Mr. NAVARRETTE: ...who were trying to suck up all his money, and they included people who were prescribing these drugs, you know, people who wanted to take his money from him. And we have learned now - we're going to get into the long and uncomfortable discussion in this country about prescription drug abuse. But we've learned that rich people often have very poor health coverage - health care services because they can get whatever they want, even stuff that can hurt them.

Prof. SPENCE: Oh, wow.

MARTIN: That's so true. And that's such a good point. If you're just tuning in, you're listening to TELL ME MORE from NPR News. I'm Michel Martin and we're speaking with Jimi Izrael, Arsalan Iftikhar, Ruben Navarrette, and Professor Lester Spence. We're having our weekly visit to the Barbershop. Back to you, Jimi.

Mr. IZRAEL: Thanks, Michel. You know, in other sad news, death of former NFL star Steve McNair and his girlfriend, Sahel Kazemi, has been ruled a murder-suicide by authorities in Nashville, Tennessee. Now, the married father leaves four boys to mourn his loss. And I'm sure I speak for all the boys in the Shop to say that we'd like to extend our condolences to both families at this really tough time.

Lester Spence, man, what's the deal? I mean, it's, you know adultery - these past couple weeks, it's broken up marriages, it's separated kids from dads and here it's taken two lives. Man, I don't know what to say about a story like this that just leaves two families in pieces.

Prof. SPENCE: So the way I think about this as far as covering this in a manner that can lead to understanding and lead to more - lead to better relationships is to focus on the impact of economic stress on marriages, right? And on people in these relationships. So it's clear - so Steve McNair was a multimillionaire, but the woman he was involved with had a significant amount of economic stress in her life. That - at least that's what the police are saying. And then when she found out that he was not going to leave his wife and that he was seeing someone else, she felt so...

Mr. IFTIKHAR: Oh, man.

Prof. SPENCE: Yeah, she felt that all the plans that she had...

Mr. IFTIKHAR: Right.

Prof. SPENCE: front of her were like dashed, right? So she kills him, tries to arrange the death in a way that she lays on him and is unable to do that. I mean, so what you focus on in this story is the economic stress that causes her in that moment to think that she has nothing left. Right?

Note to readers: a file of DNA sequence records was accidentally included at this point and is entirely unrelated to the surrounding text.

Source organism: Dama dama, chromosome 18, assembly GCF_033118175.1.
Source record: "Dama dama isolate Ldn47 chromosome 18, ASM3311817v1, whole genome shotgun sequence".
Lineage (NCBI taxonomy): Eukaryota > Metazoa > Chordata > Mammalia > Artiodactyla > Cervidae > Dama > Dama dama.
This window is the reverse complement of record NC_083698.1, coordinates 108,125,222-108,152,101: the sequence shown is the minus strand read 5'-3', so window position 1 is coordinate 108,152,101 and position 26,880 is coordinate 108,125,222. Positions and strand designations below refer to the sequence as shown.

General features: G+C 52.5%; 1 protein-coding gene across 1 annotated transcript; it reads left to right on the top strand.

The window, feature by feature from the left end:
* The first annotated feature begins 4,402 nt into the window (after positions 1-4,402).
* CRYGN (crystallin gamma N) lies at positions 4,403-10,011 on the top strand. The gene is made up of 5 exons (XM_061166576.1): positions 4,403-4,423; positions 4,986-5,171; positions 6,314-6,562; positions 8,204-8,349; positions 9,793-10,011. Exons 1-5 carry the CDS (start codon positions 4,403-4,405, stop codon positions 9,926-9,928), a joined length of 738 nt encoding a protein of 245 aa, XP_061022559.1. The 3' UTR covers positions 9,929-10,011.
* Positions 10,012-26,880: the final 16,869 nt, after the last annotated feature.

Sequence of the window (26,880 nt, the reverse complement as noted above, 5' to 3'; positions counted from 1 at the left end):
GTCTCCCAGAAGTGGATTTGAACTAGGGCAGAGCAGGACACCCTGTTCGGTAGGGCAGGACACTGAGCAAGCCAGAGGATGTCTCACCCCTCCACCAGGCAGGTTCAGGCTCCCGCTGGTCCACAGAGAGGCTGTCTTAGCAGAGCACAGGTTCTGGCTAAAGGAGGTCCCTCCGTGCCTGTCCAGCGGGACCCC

MARTIN: You know, that makes sense to me but I tell you what - part of what occurs to me too is part of what this is about is the loss of fame on McNair's.

Mr. IFTIKHAR: Yeah. It is.

MARTIN: And I have to wonder, what was McNair thinking?

Mr. IZRAEL: Oh...

Mr. IFTIKHAR: Right.

MARTIN: And I have to wonder, like, what was - and there's all kinds of jokes that obviously one is tempted to make about this.

Mr. NAVARRETTE: What was in the thinking? Right on.

Prof. SPENCE: Yes.

MARTIN: But that it's more that you know these guys, they're so famous, so young.

Mr. IFTIKHAR: Right.

Prof. SPENCE: No that's right.

MARTIN: And then when they lose that...

Prof. SPENCE: Yes.

MARTIN: ...and your life as a professional athlete lasts a very short time.

Mr. IFTIKHAR: Mm-hmm.

MARTIN: And I think it's kind of to trying to regain that, the thrill of being the focus of so much attention.

Mr. IFTIKHAR: Right.

MARTIN: And I just I, you know, obviously people are responsible for their own behavior, but it makes me wonder whether - isn't there something that these leagues could do to help these guys transition better out of that lifestyle?


Prof. SPENCE: Oh, that's so excellent.


Mr. IFTIKHAR: And you know actually Michel brings up a good point. Eddie George, who is a former Tennessee Titan running back and teammate of Steve McNair said that, you know, after he retired he didn't really know what to do with himself anymore. I mean, you know this was a guy who was a star quarterback at Alcorn State, a Division 1-AA school, and was one of the first Division 1-AA people to be considered for the Heisman Trophy, which eventually went to Rashaan Salaam. You know, but again, at the end of the day these guys are multimillionaires. You know, they have no need for want and so...

Mr. NAVARRETTE: You guys are reaching.

Mr. IFTIKHAR: No. No. What...

Mr. NAVARRETTE: You guys are reaching.